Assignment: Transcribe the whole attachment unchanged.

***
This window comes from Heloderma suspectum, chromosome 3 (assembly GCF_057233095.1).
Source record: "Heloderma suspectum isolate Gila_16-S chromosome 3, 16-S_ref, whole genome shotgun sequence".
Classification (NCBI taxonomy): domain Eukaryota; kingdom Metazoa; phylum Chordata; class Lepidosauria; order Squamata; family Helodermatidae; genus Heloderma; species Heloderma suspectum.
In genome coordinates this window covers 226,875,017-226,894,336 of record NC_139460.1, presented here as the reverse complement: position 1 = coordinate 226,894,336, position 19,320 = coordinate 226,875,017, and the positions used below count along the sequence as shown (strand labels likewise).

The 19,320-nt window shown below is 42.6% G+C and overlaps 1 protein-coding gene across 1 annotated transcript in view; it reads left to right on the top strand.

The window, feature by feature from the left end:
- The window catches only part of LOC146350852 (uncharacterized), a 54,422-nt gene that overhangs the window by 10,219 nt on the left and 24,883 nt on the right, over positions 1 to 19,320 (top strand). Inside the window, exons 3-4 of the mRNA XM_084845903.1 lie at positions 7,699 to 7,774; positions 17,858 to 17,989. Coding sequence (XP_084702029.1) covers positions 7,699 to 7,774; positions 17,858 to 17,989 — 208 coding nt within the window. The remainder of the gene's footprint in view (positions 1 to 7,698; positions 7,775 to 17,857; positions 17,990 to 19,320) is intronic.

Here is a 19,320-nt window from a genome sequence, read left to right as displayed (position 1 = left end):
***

This window comes from Heloderma suspectum, chromosome 3 (assembly GCF_057233095.1).
Source record: "Heloderma suspectum isolate Gila_16-S chromosome 3, 16-S_ref, whole genome shotgun sequence".
Classification (NCBI taxonomy): domain Eukaryota; kingdom Metazoa; phylum Chordata; class Lepidosauria; order Squamata; family Helodermatidae; genus Heloderma; species Heloderma suspectum.
In genome coordinates this window covers 226,875,017-226,894,336 of record NC_139460.1, presented here as the reverse complement: position 1 = coordinate 226,894,336, position 19,320 = coordinate 226,875,017, and the positions used below count along the sequence as shown (strand labels likewise).

The 19,320-nt window shown below is 42.6% G+C and overlaps 1 protein-coding gene across 1 annotated transcript in view; it reads left to right on the top strand.

The window, feature by feature from the left end:
- The window catches only part of LOC146350852 (uncharacterized), a 54,422-nt gene that overhangs the window by 10,219 nt on the left and 24,883 nt on the right, over positions 1 to 19,320 (top strand). Inside the window, exons 3-4 of the mRNA XM_084845903.1 lie at positions 7,699 to 7,774; positions 17,858 to 17,989. Coding sequence (XP_084702029.1) covers positions 7,699 to 7,774; positions 17,858 to 17,989 — 208 coding nt within the window. The remainder of the gene's footprint in view (positions 1 to 7,698; positions 7,775 to 17,857; positions 17,990 to 19,320) is intronic.

Here is a 19,320-nt window from a genome sequence, read left to right as displayed (position 1 = left end):